The word “green” has taken on a new meaning in the last decade. To hear “a beautiful green apartment” more than likely conjures images of a residence of the modern age and sustainable materials. But sometimes, a gorgeous green apartment is just that: gorgeous and layered with lush, grabbing greens.
The home of Linda and Anton Staaw provides the perfect example. A 78-square-meter (or about 840 square feet), split-level apartment, carved out of an early-20th-century home in the Linnéstaden neighborhood of Gothenburg, Sweden, was the ideal canvas for Linda to employ her “no rush” design philosophy. “It takes me forever to decide what I love, but when I [do], I love it forever,” she reflects. The Staaws purchased the apartment in 2011 and, as is often the case with a designer’s own home, Linda does not expect to ever truly be finished.
A project in perpetuity, her home explores a lushness in living, both in a literal sense — botanicals are ever present and dangle and dance throughout the apartment — and in a slightly more extended sense: one is surrounded by design that nurtures to the very core. “I[‘ve] always liked green, both to wear and around me; it is a very comfortable and restful color,” comments Linda. Dovetailing hues of green with heritage and flea-market antiques, she creates a marriage that feels both untroubled and sophisticated. Like in the bedroom, where a hand-me-down 1930s armoire sits atop white-plank floors and fronts a chalky, moss green wall color.
Nourishing and thoughtful design continues into the kitchen, a place with very special meaning to the Staaw family. Linda incorporated the kitchen cabinets from Anton’s parents’ home into their redesign, sanding and refinishing to add her own detail. A detail that represents a hard-earned memory and moment of sentimentality. “It feels nice that the kitchen used at their home, now lives with us,” remarks Linda.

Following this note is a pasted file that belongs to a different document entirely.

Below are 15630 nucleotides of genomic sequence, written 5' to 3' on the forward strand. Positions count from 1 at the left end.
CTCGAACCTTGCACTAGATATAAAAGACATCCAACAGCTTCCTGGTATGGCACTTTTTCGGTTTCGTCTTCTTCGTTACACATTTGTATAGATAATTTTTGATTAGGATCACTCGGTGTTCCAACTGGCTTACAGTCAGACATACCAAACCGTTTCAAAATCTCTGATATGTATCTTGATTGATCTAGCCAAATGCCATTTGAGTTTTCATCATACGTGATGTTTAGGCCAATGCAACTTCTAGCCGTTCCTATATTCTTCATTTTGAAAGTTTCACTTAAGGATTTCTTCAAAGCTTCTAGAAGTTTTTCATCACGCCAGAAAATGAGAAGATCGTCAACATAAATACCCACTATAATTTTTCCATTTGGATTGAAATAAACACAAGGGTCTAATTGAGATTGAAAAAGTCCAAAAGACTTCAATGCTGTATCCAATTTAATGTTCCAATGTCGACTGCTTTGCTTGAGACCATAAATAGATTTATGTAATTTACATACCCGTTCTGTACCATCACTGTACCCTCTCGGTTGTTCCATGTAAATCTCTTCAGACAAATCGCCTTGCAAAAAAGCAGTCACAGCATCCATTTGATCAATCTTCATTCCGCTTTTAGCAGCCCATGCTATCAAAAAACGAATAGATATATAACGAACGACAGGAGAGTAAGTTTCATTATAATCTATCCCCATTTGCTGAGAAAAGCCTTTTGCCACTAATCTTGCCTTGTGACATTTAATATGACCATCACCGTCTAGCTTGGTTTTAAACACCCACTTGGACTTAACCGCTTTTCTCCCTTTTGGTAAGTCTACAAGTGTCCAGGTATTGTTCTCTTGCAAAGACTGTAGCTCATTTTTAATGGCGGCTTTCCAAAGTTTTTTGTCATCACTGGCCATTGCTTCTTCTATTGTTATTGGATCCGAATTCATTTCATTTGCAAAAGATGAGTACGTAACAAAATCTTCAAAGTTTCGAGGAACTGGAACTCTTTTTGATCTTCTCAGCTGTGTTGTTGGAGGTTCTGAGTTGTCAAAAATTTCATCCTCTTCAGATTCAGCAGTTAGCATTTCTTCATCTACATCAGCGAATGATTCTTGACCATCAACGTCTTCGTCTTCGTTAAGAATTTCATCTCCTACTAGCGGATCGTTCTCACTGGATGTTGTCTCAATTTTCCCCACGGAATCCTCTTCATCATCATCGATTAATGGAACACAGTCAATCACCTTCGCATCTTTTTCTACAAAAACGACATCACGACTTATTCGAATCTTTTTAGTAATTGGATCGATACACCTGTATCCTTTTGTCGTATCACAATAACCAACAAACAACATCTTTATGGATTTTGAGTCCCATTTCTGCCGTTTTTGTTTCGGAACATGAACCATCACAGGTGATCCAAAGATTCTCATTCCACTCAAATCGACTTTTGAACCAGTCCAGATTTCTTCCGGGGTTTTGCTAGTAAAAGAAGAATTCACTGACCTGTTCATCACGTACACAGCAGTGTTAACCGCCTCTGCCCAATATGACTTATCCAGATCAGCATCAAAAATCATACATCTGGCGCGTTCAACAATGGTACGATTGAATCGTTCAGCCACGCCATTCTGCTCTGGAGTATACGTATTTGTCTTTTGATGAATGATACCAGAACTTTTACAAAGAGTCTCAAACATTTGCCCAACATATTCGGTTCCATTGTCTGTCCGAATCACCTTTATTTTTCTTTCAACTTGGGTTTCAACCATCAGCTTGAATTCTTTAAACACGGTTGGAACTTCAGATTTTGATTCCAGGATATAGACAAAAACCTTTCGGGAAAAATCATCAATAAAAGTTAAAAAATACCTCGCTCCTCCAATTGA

Finding the right wallcoverings was never a fait accompli and floral-patterned papers are here till Sunday. It took three tries to get the hallway wallcovering just right — it is a small space with very high ceilings and no natural light, the perfect paper was needed so the walls did not fall flat. A gallery of framed artwork celebrates significant places in the Staaws’ lives, namely Gothenburg and Linda’s home region of Småland, creating a nook that is cherished, reflexive and reflective.
Like her favorite geraniums, Linda’s penchant for curation and stylish touch are deeply rooted, seen both in her apartment and the shop attached to her business, Alvhem Brokerage and Interior — an innovative mash-up of real estate company and design studio. Surfaces and shelving are trimmed with collected items, glassware and vintage décor. In the living room, an archipelago of curious objet — patinated pots, a vintage scale, hints of brass, young and sparse greenery — adorn a hunter green, midcentury cabinet. Every inch of the apartment reveals gatherings and oddities that feel carefully chosen but also organic — descriptors that hold true for the fabric selections as well.
Earthy, knubby and subtly playful fabrics are incorporated in just the right doses and the word ‘hygge’ comes to mind as the eye moves throughout the space. Likening decoration to make-up, the Staaws’ apartment is both a spring and an autumn, a balanced combination of fresh and rich, where design decisions were made with a professional’s eye — and a homeowner’s heart. Within this two-pronged decision making, a broader definition of lush living occurs: an interior that is treasurable and painterly, and that would have beckoned the likes of Vermeer or his present-day equivalent.
Photography by Johanna Hagbard.
For more lush design be sure to check out this regal French-style home from our fall issue.
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